My first convention was before – okay so Anizona, which was a first year con, had me and the entire cast of – It was me, Laura Bailey, Travis Willingham, Vic Mignogna, I think Caitlin Glass – everybody was there. It was a tiny con, maybe like eight hundred people. That was my first real con. I don’t know if it’s even going anymore but I did it and I was super nervous and I was like “What am I supposed to say?” Because we were going through opening ceremonies and we were going through and everyone was like  “Hey! I’m really glad to be here! My name is Travis Willingham and I play Roy Mustang.” And I didn’t even know what to say. They were all popping jokes and they were all like “What, you’re nervous?” And I was like “Yeah I’m nervous!” “Just tell them you’re nervous.” So I was like “Hey I’m Aaron, I play Al and I’m really nervous and there was a chorus of “Awwww” and uproarious applause. And I was like “That’s weird.”

Okay, one last question. What was your first experience with fangirls?

I ran from the first girl that tried to glomp [to pounce on and hug aggressively, often with a running start] me. I actually ran. She was a titan. She was really tall and she was wearing a Sailor Moon costume and I wasn’t familiar with Sailor Moon. I was only thirteen probably. Fourteen? Her friends met me first, and Vic said, “Do you know who this is? This guy is going to play Al.” And this was before Anizona. I was going to this con to get adjusted to it. It was a con in Fort Worth, my hometown. So I just went there for kicks to check out the scene and Vic happened to be there as a guest and he happened to recognize me and he told some other fans who I was and they were like, “We have to call our friend.” They called their friend and it was the 6’7 Amazon woman in a Sailor Moon outfit. She was like [bellows like a screaming fangirl]. People are like spilling to either side and it was an anime moment. I ran to the bathroom and then I slowly came back and hugged her calmly.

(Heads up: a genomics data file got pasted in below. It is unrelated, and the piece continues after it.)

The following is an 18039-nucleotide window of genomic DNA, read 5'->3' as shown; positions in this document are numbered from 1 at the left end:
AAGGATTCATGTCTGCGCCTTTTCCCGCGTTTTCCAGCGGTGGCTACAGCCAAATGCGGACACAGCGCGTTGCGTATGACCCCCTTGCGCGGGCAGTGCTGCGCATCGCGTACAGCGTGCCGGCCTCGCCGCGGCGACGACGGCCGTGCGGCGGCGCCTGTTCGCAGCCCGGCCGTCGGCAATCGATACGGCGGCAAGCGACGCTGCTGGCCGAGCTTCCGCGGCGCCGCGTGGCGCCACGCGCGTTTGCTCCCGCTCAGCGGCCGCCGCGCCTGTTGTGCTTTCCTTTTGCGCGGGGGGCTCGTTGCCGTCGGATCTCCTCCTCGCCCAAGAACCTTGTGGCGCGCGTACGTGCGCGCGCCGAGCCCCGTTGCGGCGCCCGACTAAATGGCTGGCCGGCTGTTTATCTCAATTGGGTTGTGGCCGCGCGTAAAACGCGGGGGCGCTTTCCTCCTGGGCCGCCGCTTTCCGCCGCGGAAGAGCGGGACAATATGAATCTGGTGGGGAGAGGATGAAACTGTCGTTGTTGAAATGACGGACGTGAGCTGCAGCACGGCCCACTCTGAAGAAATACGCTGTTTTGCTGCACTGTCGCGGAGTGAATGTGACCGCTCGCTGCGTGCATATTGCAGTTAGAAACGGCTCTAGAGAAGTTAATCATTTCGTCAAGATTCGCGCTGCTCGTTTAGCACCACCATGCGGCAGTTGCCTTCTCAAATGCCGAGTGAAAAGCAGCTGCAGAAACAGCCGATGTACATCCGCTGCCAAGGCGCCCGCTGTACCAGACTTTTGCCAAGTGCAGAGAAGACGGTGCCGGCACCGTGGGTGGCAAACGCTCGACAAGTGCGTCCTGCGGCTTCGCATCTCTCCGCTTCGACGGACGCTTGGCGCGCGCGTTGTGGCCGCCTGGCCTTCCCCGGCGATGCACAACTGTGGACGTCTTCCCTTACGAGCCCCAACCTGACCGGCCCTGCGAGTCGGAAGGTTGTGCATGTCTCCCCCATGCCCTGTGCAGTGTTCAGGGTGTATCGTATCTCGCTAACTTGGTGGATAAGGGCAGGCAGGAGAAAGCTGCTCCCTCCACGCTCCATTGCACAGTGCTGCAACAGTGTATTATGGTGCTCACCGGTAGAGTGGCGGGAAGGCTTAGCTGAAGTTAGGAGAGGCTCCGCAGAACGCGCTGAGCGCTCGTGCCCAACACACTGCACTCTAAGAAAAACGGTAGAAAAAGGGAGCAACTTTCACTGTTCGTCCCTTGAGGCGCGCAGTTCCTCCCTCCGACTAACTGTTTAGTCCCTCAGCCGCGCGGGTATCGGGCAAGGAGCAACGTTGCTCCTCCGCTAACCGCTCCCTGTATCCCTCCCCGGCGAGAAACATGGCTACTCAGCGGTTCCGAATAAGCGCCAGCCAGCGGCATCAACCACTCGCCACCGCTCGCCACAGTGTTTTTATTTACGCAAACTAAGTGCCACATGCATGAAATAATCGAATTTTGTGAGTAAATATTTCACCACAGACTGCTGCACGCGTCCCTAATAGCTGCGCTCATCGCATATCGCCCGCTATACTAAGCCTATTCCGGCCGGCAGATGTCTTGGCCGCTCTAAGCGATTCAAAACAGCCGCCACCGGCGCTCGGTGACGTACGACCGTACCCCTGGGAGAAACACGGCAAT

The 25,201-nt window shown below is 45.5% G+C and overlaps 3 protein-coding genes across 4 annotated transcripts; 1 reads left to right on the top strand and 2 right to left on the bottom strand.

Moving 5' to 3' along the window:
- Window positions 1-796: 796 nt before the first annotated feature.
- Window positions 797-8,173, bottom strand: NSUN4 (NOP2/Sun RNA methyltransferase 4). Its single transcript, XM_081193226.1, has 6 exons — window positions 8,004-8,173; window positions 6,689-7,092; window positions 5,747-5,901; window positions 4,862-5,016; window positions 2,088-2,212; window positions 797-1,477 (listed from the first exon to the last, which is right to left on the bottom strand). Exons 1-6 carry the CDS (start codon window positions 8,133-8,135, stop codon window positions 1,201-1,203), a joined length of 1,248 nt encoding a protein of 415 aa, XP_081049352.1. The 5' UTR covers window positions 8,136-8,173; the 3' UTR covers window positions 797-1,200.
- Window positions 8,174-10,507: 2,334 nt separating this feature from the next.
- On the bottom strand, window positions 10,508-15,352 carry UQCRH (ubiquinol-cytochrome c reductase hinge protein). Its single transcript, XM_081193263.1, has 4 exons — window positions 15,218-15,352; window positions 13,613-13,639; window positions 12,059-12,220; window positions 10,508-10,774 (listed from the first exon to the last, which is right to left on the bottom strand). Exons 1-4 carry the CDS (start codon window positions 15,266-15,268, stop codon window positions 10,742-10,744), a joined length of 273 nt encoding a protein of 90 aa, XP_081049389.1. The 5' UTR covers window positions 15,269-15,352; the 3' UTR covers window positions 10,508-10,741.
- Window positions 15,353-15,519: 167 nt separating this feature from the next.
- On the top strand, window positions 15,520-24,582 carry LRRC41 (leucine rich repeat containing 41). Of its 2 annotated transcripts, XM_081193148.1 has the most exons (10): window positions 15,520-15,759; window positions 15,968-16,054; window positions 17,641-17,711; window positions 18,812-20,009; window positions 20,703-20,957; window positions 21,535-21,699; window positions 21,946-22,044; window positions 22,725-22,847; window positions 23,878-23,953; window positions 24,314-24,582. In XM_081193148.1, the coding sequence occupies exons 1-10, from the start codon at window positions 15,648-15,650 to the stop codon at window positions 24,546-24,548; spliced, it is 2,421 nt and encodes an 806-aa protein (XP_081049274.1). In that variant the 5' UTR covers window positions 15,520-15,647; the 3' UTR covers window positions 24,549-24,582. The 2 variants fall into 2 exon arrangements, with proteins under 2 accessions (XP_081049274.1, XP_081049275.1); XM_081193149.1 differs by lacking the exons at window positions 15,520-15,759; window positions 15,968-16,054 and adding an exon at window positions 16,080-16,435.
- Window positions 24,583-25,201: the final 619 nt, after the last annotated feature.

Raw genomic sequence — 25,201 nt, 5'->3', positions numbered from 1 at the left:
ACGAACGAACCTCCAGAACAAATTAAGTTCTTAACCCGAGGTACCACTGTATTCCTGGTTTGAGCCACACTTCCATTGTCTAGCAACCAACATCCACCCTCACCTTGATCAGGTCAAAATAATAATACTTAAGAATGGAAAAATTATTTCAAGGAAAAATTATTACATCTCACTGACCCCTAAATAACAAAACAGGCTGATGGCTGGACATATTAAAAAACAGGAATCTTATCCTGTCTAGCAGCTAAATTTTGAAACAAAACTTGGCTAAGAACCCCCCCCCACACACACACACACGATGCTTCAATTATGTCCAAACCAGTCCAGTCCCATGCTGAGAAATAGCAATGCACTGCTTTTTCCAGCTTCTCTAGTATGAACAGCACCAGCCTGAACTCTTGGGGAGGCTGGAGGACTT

#Beaniebuds

#Beaniebuds

After the interview, Anthony and I went around the dealer room one last time when I noticed something very familiar. I am a yaoi fangirl, so I would recognize fan art from a fandom I am deeply involved in–in this case, Durarara!! What I saw was a wall scroll depicting the show’s most popular characters, Shizuo Heiwajima and Izaya Orihara, as they appeared in high school. They were embracing aggressively. The image was a popular piece of fan art. Someone had ripped it off, altered it slightly, and stuck it on a wall scroll that was now for sale.

13177073_971076796274096_9129634160265424262_n DURARARA!!_600_361262